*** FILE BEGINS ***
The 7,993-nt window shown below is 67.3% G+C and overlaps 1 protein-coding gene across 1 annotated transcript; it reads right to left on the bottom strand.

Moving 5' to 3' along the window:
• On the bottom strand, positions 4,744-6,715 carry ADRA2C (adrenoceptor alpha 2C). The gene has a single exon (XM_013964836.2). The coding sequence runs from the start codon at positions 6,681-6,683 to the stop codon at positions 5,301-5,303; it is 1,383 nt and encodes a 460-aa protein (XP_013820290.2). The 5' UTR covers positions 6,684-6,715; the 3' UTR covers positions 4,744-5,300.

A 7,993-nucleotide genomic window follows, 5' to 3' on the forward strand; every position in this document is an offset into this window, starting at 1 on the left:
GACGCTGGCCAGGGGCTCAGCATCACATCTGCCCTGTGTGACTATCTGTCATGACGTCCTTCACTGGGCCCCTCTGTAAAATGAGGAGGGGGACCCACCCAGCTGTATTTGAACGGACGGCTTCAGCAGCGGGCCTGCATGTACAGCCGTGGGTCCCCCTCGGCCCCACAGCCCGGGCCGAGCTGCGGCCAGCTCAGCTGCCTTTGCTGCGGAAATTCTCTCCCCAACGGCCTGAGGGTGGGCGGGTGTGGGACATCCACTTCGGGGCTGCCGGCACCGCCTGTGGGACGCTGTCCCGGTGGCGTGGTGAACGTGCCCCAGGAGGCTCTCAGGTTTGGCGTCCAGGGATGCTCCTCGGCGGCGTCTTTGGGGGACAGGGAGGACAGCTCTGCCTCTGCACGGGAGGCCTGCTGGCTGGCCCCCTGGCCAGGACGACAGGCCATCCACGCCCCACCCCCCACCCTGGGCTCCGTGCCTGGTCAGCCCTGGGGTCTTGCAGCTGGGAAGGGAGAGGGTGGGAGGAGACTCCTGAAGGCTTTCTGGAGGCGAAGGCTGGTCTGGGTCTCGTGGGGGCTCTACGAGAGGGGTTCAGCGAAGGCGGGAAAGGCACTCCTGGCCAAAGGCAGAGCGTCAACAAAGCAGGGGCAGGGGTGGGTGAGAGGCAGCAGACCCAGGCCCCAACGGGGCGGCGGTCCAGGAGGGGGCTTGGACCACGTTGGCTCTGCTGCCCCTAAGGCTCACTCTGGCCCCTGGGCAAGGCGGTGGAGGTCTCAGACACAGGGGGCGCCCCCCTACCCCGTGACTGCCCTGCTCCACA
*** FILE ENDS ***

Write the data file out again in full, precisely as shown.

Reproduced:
The 7,993-nt window shown below is 67.3% G+C and overlaps 1 protein-coding gene across 1 annotated transcript; it reads right to left on the bottom strand.

Moving 5' to 3' along the window:
• On the bottom strand, positions 4,744-6,715 carry ADRA2C (adrenoceptor alpha 2C). The gene has a single exon (XM_013964836.2). The coding sequence runs from the start codon at positions 6,681-6,683 to the stop codon at positions 5,301-5,303; it is 1,383 nt and encodes a 460-aa protein (XP_013820290.2). The 5' UTR covers positions 6,684-6,715; the 3' UTR covers positions 4,744-5,300.

A 7,993-nucleotide genomic window follows, 5' to 3' on the forward strand; every position in this document is an offset into this window, starting at 1 on the left:
GACGCTGGCCAGGGGCTCAGCATCACATCTGCCCTGTGTGACTATCTGTCATGACGTCCTTCACTGGGCCCCTCTGTAAAATGAGGAGGGGGACCCACCCAGCTGTATTTGAACGGACGGCTTCAGCAGCGGGCCTGCATGTACAGCCGTGGGTCCCCCTCGGCCCCACAGCCCGGGCCGAGCTGCGGCCAGCTCAGCTGCCTTTGCTGCGGAAATTCTCTCCCCAACGGCCTGAGGGTGGGCGGGTGTGGGACATCCACTTCGGGGCTGCCGGCACCGCCTGTGGGACGCTGTCCCGGTGGCGTGGTGAACGTGCCCCAGGAGGCTCTCAGGTTTGGCGTCCAGGGATGCTCCTCGGCGGCGTCTTTGGGGGACAGGGAGGACAGCTCTGCCTCTGCACGGGAGGCCTGCTGGCTGGCCCCCTGGCCAGGACGACAGGCCATCCACGCCCCACCCCCCACCCTGGGCTCCGTGCCTGGTCAGCCCTGGGGTCTTGCAGCTGGGAAGGGAGAGGGTGGGAGGAGACTCCTGAAGGCTTTCTGGAGGCGAAGGCTGGTCTGGGTCTCGTGGGGGCTCTACGAGAGGGGTTCAGCGAAGGCGGGAAAGGCACTCCTGGCCAAAGGCAGAGCGTCAACAAAGCAGGGGCAGGGGTGGGTGAGAGGCAGCAGACCCAGGCCCCAACGGGGCGGCGGTCCAGGAGGGGGCTTGGACCACGTTGGCTCTGCTGCCCCTAAGGCTCACTCTGGCCCCTGGGCAAGGCGGTGGAGGTCTCAGACACAGGGGGCGCCCCCCTACCCCGTGACTGCCCTGCTCCACA